Freedom of Movement

The right to travel, along with the right to freedom of movement, are constitutionally guaranteed rights. The petitioners had been barred by the government from leaving the country. This was done through a Hold-Order. The petitioners argued that this was violative of their right to travel. The Court held that the Hold-Orders impaired the petitioners' constitutional right to travel. The Hold-Orders had already expired and the grounds for their issuance had become moot. The Court said, "The right to travel and to freedom of movement is a fundamental right guaranteed by the 1987 Constitution and the Universal Declaration of Human Rights to which the Philippines is a signatory. That right extends to all residents regardless of nationality. And everyone has the right to an effective remedy by the competent national tribunals for acts violating the fundamental rights granted him by the Constitution or by law. While such right is not absolute but must yield to the State's inherent police power upon which the Hold-Orders were premised, no 'good reasons' have been advanced which could justify the continued enforcement of the Hold-Orders." Thus, the Court held that the government had abused its discretion in maintaining the Hold-Orders for an indefinite length of time, as to do so arbitrarily violated the petitioners' fundamental right to freedom of movement. It cited the UDHR in so doing.

(found in Philippine Law & Jurisprudence on Human Rights by Alberto T. Muyot, pp. 158-159)

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Under Hong Kong law, non-residents were afforded all of the rights as residents except for the right of abode. A citizen of Nepal in 1995 moved to Hong Kong as a dependant to his wife, a permanent resident of Hong Kong. He developed two businesses. In 1997, after traveling abroad, he was denied entry into Hong Kong in concordance with a change in Hong Kong law that had occurred. The Court of Final Appeal held that the Nepalese citizen, even though not a permanent resident, was allowed to re-enter the country. Under the Basic Law (which had incorporated the ICCPR), non-permanent residents of Hong Kong had the right to travel. To restrict his ability to travel would be to act against the spirit of the protections afforded by the Basic Law.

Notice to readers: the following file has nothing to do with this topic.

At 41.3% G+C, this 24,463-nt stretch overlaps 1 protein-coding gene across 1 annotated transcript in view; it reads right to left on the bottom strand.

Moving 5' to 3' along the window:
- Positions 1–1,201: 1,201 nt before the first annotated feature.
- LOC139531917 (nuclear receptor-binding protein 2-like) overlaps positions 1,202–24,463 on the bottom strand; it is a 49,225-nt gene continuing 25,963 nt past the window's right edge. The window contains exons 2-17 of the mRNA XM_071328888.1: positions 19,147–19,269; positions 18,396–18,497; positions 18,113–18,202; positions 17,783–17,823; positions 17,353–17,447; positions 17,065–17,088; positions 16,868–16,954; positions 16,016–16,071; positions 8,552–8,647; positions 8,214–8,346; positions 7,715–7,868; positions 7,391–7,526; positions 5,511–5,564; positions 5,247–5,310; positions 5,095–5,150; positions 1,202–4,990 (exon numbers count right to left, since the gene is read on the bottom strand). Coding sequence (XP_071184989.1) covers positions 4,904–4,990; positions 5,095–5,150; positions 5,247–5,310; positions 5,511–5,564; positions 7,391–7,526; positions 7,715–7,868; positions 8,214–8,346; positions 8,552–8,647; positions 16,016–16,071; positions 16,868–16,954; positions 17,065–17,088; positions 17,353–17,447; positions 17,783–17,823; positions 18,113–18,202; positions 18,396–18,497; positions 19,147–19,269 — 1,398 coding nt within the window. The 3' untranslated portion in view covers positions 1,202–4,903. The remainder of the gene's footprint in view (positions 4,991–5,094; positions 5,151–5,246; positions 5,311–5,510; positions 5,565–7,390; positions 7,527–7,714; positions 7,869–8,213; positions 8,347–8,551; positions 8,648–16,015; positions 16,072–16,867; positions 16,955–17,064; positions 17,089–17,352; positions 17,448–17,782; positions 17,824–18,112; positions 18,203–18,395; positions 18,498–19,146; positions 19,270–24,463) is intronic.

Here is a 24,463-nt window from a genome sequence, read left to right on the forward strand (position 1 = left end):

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The passport of the daughter-in-law of the former prime minister was impounded on the ground that her presence was likely to be required in connection with the proceedings of ca commission of inquiry. The Court held that an order impounding a passport must be made quasi-judicially. The audi alteram partem rule (no judgment without a fair hearing) must be regarded as incorporated in the passport law by necessary implication, since any procedure which dealt with the modalities of regulating, restricting, or even rejecting a fundamental right has to be fair, not "arbitrary, freakish or bizarre".